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Who can save the Grand Canyon?

When Teddy Roosevelt declared the Grand Canyon a national monument, in 1908, he famously said: “Leave it as it is. You cannot improve on it. The ages have been at work on it, and man can only mar it.” In that sense, the Escalade is a thumb in TR’s eye. Covering hundreds of acres on Navajo Reservation land, it is arguably the most intrusive development ever proposed for the Grand Canyon – a $500 million to $1.1 billion recreation and transport facility featuring a 1.4-mile tramway equipped with eight-passenger gondolas that would carry as many as 10,000 people a day down to the river confluence, with new roads, hotels, gift shops, restaurants and other attractions. The developer – Confluence Partners LLC, a Scottsdale, Arizona-based investment group whose members’ ventures include real estate, resorts and theme parks – says construction of the Escalade could begin as early as this year.

I’ve been to the Grand Canyon. It is one of the most beautiful, awe-inspiring, unforgettable, and, well, grand pieces of nature our planet has to offer. My friends and I stood on one of the edges, at six in the morning, off-season in late October, without any other people around, and we slowly watched the sun rise over the Canyon, slowly lighting afire the reddish rocks as the shadows of night made way for the Arizona sun.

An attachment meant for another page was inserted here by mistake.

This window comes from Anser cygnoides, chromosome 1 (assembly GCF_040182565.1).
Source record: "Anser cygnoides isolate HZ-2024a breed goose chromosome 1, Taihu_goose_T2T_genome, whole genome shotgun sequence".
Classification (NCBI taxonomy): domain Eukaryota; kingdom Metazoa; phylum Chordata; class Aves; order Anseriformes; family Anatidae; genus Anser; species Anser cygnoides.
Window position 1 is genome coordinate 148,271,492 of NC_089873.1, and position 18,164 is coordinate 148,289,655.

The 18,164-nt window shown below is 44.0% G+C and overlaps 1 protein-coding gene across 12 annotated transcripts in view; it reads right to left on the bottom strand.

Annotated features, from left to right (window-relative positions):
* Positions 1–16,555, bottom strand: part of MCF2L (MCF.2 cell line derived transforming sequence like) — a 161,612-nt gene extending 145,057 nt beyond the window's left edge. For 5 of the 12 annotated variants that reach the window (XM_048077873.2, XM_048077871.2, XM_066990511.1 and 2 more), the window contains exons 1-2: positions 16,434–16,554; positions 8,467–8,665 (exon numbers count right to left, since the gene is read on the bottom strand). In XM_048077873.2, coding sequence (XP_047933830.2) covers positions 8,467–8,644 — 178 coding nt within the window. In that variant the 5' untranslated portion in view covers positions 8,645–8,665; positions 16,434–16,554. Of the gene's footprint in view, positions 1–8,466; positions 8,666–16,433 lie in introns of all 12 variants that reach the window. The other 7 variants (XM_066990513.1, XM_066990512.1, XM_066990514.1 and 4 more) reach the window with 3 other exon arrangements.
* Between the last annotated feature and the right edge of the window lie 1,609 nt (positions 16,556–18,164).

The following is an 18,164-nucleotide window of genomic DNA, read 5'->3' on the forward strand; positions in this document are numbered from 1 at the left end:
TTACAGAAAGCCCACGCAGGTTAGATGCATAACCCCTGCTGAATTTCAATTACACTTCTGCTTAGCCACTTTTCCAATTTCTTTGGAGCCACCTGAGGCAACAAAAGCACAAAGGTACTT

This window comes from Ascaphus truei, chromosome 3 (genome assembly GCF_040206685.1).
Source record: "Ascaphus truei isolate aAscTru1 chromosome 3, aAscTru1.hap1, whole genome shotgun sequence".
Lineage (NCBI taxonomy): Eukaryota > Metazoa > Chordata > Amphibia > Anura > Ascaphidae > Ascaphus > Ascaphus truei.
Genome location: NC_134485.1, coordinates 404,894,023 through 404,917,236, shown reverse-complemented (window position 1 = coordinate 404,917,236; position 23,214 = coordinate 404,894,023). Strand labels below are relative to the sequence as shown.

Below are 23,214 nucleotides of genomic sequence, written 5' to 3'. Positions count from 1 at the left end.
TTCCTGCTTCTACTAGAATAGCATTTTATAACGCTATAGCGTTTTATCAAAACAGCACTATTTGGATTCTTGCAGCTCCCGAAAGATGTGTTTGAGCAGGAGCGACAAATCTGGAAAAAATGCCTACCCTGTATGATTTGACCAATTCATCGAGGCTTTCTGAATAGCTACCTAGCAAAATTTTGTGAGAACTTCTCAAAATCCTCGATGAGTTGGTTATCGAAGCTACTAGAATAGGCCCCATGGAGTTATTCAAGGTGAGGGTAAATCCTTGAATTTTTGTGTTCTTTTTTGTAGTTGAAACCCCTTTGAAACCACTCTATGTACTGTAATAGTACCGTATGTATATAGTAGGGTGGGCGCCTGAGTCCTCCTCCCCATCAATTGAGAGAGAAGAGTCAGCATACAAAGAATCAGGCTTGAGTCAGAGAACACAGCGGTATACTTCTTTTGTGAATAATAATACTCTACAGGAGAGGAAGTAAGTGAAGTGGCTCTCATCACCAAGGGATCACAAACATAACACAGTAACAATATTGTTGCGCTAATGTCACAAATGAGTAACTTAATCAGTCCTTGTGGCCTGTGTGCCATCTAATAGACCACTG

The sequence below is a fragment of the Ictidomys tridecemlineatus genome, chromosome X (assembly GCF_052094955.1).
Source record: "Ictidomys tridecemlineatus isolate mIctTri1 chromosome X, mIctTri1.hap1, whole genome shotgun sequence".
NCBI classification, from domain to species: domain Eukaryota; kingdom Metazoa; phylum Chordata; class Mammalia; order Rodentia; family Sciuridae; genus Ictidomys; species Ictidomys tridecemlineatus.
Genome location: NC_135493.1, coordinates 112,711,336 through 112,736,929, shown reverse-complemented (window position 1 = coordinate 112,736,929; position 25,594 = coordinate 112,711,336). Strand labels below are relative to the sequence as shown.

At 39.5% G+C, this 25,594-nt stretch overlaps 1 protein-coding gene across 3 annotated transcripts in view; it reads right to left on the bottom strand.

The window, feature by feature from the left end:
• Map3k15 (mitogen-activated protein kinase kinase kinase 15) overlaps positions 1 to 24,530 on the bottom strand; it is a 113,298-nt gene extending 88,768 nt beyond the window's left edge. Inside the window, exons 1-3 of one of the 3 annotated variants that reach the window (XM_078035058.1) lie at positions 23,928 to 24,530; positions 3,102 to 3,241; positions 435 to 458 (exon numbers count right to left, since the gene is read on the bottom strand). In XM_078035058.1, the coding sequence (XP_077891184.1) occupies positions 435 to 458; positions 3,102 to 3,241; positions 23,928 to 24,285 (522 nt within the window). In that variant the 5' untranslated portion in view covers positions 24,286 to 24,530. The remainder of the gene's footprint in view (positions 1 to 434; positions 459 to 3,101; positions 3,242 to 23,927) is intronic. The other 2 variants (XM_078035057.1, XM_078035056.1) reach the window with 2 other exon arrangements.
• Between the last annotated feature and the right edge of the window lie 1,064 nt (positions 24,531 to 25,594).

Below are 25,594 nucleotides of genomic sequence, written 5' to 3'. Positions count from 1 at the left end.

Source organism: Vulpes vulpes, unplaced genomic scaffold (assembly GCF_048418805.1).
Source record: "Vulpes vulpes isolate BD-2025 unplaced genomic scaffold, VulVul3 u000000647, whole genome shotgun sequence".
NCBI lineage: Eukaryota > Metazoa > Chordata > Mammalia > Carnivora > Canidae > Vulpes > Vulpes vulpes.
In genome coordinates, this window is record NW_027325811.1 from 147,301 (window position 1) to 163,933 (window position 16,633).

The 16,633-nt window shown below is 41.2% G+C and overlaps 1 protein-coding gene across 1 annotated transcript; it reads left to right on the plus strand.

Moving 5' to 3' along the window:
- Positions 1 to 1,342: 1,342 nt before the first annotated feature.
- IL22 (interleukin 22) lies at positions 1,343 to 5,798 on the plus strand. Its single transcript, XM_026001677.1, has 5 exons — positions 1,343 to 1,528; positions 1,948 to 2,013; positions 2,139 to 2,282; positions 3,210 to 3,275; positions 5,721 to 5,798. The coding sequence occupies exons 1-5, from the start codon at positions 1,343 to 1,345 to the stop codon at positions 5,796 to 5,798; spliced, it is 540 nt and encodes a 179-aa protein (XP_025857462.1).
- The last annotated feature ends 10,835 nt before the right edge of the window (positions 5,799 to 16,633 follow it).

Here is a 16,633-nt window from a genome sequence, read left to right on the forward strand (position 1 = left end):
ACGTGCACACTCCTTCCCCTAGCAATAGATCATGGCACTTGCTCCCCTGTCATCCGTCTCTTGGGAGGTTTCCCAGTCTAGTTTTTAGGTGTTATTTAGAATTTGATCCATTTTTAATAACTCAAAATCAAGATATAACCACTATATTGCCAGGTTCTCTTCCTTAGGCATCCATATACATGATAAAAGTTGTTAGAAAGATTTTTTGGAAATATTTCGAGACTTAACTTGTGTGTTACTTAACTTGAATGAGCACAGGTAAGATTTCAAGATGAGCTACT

It’s not something you can describe in words or capture in a photograph. It’s something you have to experience. Something emotional, and, I’m sure, for some people, something spiritual.

This project should not continue. Ever. The Grand Canyon must not turn into the horrid Canadian side of Niagara Falls.

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